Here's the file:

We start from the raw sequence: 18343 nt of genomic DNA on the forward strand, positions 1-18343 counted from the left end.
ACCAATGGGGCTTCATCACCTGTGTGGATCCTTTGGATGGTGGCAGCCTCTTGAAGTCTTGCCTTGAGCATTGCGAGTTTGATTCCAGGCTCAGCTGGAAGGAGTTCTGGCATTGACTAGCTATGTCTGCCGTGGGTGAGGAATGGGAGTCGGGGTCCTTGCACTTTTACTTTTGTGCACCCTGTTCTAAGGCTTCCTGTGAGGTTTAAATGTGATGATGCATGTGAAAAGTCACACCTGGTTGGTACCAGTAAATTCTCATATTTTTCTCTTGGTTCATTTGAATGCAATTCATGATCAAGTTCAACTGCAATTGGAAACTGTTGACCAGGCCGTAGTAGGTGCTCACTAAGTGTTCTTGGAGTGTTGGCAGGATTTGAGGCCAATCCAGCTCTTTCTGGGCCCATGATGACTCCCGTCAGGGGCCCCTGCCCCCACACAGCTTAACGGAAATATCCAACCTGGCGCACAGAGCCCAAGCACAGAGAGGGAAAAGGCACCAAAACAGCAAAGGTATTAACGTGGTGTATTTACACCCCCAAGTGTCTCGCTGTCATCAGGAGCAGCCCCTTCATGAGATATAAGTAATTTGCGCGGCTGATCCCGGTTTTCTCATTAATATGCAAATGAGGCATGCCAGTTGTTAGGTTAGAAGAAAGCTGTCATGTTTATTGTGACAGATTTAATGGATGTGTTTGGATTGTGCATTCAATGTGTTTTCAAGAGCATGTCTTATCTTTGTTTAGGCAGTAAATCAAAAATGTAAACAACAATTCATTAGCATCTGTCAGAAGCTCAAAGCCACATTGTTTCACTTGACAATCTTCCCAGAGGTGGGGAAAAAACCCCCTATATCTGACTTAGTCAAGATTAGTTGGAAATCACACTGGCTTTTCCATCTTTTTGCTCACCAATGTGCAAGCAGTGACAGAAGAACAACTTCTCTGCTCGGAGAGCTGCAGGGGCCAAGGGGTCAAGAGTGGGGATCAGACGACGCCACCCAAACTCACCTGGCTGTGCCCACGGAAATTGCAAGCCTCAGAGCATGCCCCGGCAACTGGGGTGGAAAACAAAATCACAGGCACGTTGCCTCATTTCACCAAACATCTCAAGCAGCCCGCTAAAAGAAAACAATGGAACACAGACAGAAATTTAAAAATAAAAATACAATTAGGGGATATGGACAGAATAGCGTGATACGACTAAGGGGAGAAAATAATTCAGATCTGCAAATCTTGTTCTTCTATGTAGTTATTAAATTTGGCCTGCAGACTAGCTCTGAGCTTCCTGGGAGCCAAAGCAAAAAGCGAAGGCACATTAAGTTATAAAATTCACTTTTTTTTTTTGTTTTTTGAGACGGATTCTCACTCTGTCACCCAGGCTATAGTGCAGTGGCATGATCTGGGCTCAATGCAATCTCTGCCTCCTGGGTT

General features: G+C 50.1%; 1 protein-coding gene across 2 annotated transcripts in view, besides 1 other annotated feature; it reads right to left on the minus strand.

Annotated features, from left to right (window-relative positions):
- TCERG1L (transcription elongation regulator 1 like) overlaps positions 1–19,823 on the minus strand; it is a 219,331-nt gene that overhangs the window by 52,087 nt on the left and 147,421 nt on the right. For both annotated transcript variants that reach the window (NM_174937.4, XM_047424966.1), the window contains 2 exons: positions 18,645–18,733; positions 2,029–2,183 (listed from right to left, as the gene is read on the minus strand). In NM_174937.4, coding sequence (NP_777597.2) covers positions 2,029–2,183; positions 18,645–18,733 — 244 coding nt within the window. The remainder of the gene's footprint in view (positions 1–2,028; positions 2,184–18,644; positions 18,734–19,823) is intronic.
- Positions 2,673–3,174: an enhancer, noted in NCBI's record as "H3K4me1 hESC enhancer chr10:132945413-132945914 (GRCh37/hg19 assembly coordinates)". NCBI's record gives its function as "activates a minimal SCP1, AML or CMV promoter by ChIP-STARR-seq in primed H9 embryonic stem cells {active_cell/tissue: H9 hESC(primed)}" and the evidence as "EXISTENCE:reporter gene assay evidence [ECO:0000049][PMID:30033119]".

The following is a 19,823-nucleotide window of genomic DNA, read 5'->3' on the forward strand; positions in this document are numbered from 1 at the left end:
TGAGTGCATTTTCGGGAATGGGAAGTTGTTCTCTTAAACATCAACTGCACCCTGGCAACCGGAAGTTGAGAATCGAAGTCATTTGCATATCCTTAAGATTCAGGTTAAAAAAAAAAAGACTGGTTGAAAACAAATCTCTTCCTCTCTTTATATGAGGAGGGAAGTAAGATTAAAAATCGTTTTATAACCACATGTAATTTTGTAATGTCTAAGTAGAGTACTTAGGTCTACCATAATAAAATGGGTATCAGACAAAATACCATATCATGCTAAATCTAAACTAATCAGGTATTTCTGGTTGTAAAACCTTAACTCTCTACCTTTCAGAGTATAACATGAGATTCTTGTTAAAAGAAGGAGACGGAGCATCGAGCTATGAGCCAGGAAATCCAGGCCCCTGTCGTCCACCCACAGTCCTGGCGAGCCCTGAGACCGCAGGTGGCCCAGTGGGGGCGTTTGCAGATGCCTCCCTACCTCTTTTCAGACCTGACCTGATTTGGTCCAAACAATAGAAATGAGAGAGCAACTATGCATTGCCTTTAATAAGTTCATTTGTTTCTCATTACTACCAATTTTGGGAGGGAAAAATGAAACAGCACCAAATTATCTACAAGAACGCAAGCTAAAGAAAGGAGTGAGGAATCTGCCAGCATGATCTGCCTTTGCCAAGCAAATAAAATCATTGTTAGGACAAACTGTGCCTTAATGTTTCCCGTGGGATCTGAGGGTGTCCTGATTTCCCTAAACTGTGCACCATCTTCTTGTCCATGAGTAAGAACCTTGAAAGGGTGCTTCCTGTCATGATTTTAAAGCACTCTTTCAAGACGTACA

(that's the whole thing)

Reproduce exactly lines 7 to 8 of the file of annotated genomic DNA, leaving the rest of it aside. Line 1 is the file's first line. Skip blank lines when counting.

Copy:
The following is a 19,823-nucleotide window of genomic DNA, read 5'->3' on the forward strand; positions in this document are numbered from 1 at the left end:
TGAGTGCATTTTCGGGAATGGGAAGTTGTTCTCTTAAACATCAACTGCACCCTGGCAACCGGAAGTTGAGAATCGAAGTCATTTGCATATCCTTAAGATTCAGGTTAAAAAAAAAAAGACTGGTTGAAAACAAATCTCTTCCTCTCTTTATATGAGGAGGGAAGTAAGATTAAAAATCGTTTTATAACCACATGTAATTTTGTAATGTCTAAGTAGAGTACTTAGGTCTACCATAATAAAATGGGTATCAGACAAAATACCATATCATGCTAAATCTAAACTAATCAGGTATTTCTGGTTGTAAAACCTTAACTCTCTACCTTTCAGAGTATAACATGAGATTCTTGTTAAAAGAAGGAGACGGAGCATCGAGCTATGAGCCAGGAAATCCAGGCCCCTGTCGTCCACCCACAGTCCTGGCGAGCCCTGAGACCGCAGGTGGCCCAGTGGGGGCGTTTGCAGATGCCTCCCTACCTCTTTTCAGACCTGACCTGATTTGGTCCAAACAATAGAAATGAGAGAGCAACTATGCATTGCCTTTAATAAGTTCATTTGTTTCTCATTACTACCAATTTTGGGAGGGAAAAATGAAACAGCACCAAATTATCTACAAGAACGCAAGCTAAAGAAAGGAGTGAGGAATCTGCCAGCATGATCTGCCTTTGCCAAGCAAATAAAATCATTGTTAGGACAAACTGTGCCTTAATGTTTCCCGTGGGATCTGAGGGTGTCCTGATTTCCCTAAACTGTGCACCATCTTCTTGTCCATGAGTAAGAACCTTGAAAGGGTGCTTCCTGTCATGATTTTAAAGCACTCTTTCAAGACGTACA